Pavel Datsyuk and Separating the Player From the Individual
Pavel Datsyuk the player is an unmitigated masterpiece, but I can't help but think back to what he said nearly three years ago
I'm 22 years old and for most of my time being a Red Wing hockey fan, I watched Pavel Datsyuk make magic.
He made Marty Turco look helpless. He created a void in the space-time continuum against Nashville. He made Logan Couture look like he pooped his pants--on his birthday no less.
While Henrik Zetterberg will always hold my heart as my favorite Red Wing from this past decade, Pavel is just as much a part Red Wing hockey to me and I don't think I'll ever be in as much awe of skill and talent by a man wearing the winged wheel.
If it seems like I'm spending too much qualifying in this preamble, it's cause I am. It's hard to broach this topic because I don't want to, especially in the wake of him officially leaving the team on Saturday. But I think we have to talk about Pavel's comment from 2013 regarding Russia's anti-gay laws:
Pavel Datsyuk on Yelena Isinbaeva words regarding anti-gay law: 'I'm an orthodox and that says it all'— Igor Eronko (@IgorEronko) August 22, 2013
When he announced his retirement today, I wasn't surprised by it. I saw it coming. I prepped myself after the short-lived playoff run ended. What I didn't expect were these comments to come back up. I was reminded of them by a fairly blunt tweet from Ryan Lambert. I knew they happened, but I guess I forgot because I let my feelings towards what an athlete does on the ice overcome what he says or does off of it.
today the NHL loses one of its greatest homophobes— your nice friend rl (@twolinepass) June 18, 2016
Yeah, he didn't outright say that gay people should be condemned to hell. He didn't say he hated people of a different sexual orientation. But while I don't like putting words in a person's mouth, it's what he didn't say that bothered me at the time and still bothers me to this day.
This church has been an outspoken opponent of any civil liberties of LGBTQ people in Russia and in January, it's leader claimed that
I understand the context that he would go on to meet Putin that day and that he likely didn't want to create a stir in his beloved home country because he disagreed with official state policy. I also understand that he was raised in the Russian Orthodox Church and that religion carries beliefs that conflict with acceptance of same-sex love.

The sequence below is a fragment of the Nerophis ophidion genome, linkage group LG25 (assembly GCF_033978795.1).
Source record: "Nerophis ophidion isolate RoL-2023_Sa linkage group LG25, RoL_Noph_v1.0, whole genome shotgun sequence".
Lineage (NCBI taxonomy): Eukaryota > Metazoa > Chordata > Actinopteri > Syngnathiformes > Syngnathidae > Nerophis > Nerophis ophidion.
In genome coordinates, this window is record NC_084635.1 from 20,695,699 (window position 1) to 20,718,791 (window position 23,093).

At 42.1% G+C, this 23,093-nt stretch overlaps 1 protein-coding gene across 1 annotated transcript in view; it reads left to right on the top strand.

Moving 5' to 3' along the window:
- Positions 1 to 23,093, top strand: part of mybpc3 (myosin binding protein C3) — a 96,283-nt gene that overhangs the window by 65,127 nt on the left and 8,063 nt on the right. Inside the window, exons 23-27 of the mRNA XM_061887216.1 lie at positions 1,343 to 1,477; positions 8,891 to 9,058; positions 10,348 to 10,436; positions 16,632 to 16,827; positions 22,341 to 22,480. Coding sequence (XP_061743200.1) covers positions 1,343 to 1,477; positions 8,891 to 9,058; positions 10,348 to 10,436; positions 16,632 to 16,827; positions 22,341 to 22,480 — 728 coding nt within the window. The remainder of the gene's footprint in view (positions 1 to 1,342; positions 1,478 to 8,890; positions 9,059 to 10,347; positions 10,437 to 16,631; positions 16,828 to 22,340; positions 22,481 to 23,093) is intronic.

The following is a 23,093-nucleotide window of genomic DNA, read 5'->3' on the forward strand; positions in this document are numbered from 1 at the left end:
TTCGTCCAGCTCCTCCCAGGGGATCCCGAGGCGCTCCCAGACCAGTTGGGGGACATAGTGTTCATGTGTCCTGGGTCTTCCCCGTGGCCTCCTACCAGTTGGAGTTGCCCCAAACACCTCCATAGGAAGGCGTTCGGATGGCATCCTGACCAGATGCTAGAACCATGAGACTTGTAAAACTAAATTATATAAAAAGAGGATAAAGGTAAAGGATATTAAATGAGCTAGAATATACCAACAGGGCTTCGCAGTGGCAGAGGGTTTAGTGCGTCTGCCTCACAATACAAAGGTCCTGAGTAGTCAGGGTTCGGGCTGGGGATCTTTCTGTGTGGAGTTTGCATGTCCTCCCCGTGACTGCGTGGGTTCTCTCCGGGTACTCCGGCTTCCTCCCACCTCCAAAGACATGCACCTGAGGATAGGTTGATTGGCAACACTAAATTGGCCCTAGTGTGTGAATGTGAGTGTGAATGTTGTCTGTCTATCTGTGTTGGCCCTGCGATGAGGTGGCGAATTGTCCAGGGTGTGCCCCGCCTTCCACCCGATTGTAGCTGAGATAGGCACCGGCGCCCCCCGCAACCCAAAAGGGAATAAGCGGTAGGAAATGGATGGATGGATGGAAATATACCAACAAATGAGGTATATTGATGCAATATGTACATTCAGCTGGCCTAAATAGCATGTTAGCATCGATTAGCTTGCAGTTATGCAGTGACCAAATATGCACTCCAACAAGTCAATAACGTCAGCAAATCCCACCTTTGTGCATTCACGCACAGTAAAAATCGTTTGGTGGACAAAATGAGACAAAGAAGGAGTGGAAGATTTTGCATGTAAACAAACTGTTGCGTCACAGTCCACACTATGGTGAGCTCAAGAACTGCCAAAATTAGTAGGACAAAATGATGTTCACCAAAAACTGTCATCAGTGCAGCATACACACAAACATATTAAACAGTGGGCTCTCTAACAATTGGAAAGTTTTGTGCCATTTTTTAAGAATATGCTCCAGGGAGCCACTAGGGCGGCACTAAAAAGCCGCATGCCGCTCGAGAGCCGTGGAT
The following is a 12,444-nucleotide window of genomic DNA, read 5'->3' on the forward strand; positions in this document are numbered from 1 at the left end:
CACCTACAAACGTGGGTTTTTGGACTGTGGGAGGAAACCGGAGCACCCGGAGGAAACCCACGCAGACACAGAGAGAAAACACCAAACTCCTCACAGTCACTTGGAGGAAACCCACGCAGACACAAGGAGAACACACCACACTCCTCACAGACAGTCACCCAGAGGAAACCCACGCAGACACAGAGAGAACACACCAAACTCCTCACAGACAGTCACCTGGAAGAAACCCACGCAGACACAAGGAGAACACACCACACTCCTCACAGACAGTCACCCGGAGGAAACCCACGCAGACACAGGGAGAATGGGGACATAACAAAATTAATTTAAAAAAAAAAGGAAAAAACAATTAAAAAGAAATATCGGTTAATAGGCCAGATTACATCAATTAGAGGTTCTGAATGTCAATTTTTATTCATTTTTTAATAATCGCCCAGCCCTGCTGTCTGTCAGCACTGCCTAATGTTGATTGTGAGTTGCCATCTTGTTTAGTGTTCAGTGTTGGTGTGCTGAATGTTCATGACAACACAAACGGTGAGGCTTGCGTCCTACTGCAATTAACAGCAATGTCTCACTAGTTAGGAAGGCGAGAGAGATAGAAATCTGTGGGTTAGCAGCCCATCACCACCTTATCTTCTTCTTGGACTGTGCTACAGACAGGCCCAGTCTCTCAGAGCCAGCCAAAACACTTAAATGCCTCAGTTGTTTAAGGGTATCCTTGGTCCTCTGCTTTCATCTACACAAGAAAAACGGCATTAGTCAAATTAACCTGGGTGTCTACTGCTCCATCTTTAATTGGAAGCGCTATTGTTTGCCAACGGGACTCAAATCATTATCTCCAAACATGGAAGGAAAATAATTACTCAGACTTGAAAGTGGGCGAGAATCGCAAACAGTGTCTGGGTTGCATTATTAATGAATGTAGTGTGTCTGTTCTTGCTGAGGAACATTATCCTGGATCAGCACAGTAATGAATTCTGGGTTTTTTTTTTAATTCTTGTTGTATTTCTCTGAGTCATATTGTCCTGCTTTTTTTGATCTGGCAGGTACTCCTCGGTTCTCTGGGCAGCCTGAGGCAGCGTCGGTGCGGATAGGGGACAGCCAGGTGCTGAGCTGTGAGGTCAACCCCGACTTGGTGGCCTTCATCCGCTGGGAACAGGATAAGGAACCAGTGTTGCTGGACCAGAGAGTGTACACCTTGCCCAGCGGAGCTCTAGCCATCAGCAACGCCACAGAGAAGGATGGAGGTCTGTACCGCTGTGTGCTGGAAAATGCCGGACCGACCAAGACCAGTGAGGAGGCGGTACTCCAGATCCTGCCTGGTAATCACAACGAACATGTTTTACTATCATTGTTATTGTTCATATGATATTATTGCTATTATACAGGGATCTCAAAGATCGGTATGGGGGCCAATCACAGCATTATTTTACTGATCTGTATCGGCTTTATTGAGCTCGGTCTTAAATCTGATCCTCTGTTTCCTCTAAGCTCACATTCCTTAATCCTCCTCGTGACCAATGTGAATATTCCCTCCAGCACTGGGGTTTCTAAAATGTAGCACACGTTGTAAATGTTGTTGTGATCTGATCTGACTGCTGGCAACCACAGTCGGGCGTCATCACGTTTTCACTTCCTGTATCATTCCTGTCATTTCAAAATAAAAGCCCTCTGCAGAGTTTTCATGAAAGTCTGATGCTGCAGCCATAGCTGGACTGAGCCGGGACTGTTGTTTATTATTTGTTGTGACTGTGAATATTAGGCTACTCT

But that doesn't make me happy. No matter your religious beliefs, believing that people who love differently than you do will set ruin to a nation is super bad.
I can't change Pavel's beliefs and after those comments in 2013, I was angry for a bit. But then they slowly slipped from my memory. I went back to hockey Pavel and I love hockey Pavel and always will. But with his retirement, we begin the long process of evaluating his legacy and whether it's comfortable or not, these comments are a part of it.
Thinking about that today brought me to several questions:
How do we separate athlete from person?
Why cheer for a person who we may not love when they step off the playing field?
Why did Mets fans then and now Nationals fans cheer on Daniel Murphy despite his disagreement with a gay person's lifestyle?
For me, the answer is fairly simple and short: We go to sports to escape and enjoy a game. The toxicity of the outside world more or less dissipates when the team we love ties their skates and takes the ice. When the Red Wings are on, I find myself being emotionally involved in a game. The game doesn't determine what happens at work tomorrow, the health of my family or how much money I owe on my student loans.
Getting home from a bad day and flipping on a game--no matter the result--calms my nerves. Will I be upset if the Wings lose 4-3 in OT because Jonathan Ericsson made a dumb mistake in his own zone and shouldn't have been out there in the first place because Blashill doesn't yet know how to deploy lines or defensive pairings? You're sure as shit it does. But I get over it quickly because the Red Wings are not my livelihood.
Sports teams never should become that important, lest they become like Baylor, Penn State, Tennessee, the NFL and others--where winning is valued above humanity.
Pavel is a player who defined what it meant to be a skilled forward and a two-way player. If his stat line and Selkes didn't tell you that story, the AND1 mixtapes on YouTube of him putting guys who are wearing skates on skates on will.
Thanks to awood40 for his always-awesome videos.
The joy he gave me playing a game for this organization is unforgettable and as this great blog tweeted after his announcement was made official, the skill level in this league took a hit with his departure.
The drop in talent level for the NHL from just one man leaving is going to be sizable.— Winging It In Motown (@wingingitmotown) June 18, 2016
But on the other side of the coin--despite his great involvement with the youth hockey scene both in the metro Detroit area and in Russia along with what seemed like a generally bubbly, hospitable personality, along with the respect I feel for him going home to be with his family--there's a large part of me that feels Pavel Datsyuk the man leaves something to be desired.